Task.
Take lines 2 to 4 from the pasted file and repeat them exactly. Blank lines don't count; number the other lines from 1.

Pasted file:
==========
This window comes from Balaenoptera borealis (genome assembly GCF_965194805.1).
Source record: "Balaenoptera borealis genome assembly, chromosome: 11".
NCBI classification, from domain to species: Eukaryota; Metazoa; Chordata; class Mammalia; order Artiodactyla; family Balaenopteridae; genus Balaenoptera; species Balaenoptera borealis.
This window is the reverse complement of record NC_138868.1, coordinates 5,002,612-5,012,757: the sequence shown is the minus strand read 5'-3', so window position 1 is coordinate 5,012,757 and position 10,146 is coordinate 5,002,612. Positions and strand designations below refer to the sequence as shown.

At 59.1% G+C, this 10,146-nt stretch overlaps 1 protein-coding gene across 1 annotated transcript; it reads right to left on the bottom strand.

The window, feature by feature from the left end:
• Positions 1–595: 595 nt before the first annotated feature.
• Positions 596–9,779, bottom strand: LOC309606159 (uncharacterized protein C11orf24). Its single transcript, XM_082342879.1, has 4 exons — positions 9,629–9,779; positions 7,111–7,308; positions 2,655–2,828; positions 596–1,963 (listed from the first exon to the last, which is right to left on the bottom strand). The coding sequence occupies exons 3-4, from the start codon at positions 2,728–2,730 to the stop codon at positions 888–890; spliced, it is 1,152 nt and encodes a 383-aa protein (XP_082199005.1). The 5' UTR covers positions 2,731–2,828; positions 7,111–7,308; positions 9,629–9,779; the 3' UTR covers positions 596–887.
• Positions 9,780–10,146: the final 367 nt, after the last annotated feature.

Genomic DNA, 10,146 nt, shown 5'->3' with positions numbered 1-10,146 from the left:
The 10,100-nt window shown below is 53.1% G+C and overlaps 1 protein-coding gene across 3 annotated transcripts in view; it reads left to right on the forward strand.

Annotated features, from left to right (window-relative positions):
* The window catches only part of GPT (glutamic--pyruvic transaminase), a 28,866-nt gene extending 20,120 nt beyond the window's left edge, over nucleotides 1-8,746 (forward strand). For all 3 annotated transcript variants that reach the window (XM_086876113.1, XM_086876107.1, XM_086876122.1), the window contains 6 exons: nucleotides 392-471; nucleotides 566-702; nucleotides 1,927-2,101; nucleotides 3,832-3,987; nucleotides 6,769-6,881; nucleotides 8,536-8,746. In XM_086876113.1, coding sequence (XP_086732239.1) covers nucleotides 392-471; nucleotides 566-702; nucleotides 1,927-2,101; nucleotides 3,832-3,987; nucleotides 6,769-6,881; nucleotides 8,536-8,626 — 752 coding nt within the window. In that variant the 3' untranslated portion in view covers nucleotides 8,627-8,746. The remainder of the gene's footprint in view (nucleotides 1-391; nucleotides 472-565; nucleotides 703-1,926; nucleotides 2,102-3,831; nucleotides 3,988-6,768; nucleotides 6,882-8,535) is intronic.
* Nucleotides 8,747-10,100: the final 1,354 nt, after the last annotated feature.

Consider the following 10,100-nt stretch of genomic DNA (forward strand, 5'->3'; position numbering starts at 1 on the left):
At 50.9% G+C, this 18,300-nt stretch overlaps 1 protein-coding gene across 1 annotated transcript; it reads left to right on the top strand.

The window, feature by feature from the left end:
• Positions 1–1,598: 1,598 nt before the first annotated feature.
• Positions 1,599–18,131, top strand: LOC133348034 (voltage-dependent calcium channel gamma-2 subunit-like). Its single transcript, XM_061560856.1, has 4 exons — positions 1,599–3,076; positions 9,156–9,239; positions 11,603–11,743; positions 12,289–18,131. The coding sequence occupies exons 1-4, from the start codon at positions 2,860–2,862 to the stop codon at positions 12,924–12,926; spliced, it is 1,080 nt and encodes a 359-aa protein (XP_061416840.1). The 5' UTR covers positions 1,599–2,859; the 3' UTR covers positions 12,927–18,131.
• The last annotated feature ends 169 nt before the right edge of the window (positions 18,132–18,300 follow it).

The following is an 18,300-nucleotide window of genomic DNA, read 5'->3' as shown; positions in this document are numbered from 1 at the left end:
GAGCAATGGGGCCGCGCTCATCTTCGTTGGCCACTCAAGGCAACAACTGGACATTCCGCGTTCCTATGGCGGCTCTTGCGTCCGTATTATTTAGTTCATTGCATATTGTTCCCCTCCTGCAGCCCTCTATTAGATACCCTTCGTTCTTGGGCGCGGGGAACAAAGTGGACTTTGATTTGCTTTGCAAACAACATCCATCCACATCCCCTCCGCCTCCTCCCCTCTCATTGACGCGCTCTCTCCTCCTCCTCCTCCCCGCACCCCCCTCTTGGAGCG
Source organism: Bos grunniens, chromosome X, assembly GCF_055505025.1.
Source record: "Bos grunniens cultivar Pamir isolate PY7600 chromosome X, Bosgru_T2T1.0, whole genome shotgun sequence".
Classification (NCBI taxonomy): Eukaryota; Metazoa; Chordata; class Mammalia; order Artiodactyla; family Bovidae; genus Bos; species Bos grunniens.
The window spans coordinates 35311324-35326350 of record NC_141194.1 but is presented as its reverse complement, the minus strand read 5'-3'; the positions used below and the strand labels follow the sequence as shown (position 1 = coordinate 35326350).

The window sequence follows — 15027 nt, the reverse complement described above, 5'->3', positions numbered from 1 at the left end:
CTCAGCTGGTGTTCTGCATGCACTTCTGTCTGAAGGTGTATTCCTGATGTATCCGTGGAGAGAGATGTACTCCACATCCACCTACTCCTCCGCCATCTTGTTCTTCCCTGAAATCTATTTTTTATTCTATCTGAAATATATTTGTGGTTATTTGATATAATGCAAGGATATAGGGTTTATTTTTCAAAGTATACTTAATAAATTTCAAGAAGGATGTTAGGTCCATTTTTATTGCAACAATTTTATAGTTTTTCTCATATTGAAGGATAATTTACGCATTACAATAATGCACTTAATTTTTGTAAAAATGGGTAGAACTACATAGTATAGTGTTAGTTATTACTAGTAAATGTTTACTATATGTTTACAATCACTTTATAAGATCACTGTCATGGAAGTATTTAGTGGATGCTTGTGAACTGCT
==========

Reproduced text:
Source record: "Balaenoptera borealis genome assembly, chromosome: 11".
NCBI classification, from domain to species: Eukaryota; Metazoa; Chordata; class Mammalia; order Artiodactyla; family Balaenopteridae; genus Balaenoptera; species Balaenoptera borealis.
This window is the reverse complement of record NC_138868.1, coordinates 5,002,612-5,012,757: the sequence shown is the minus strand read 5'-3', so window position 1 is coordinate 5,012,757 and position 10,146 is coordinate 5,002,612. Positions and strand designations below refer to the sequence as shown.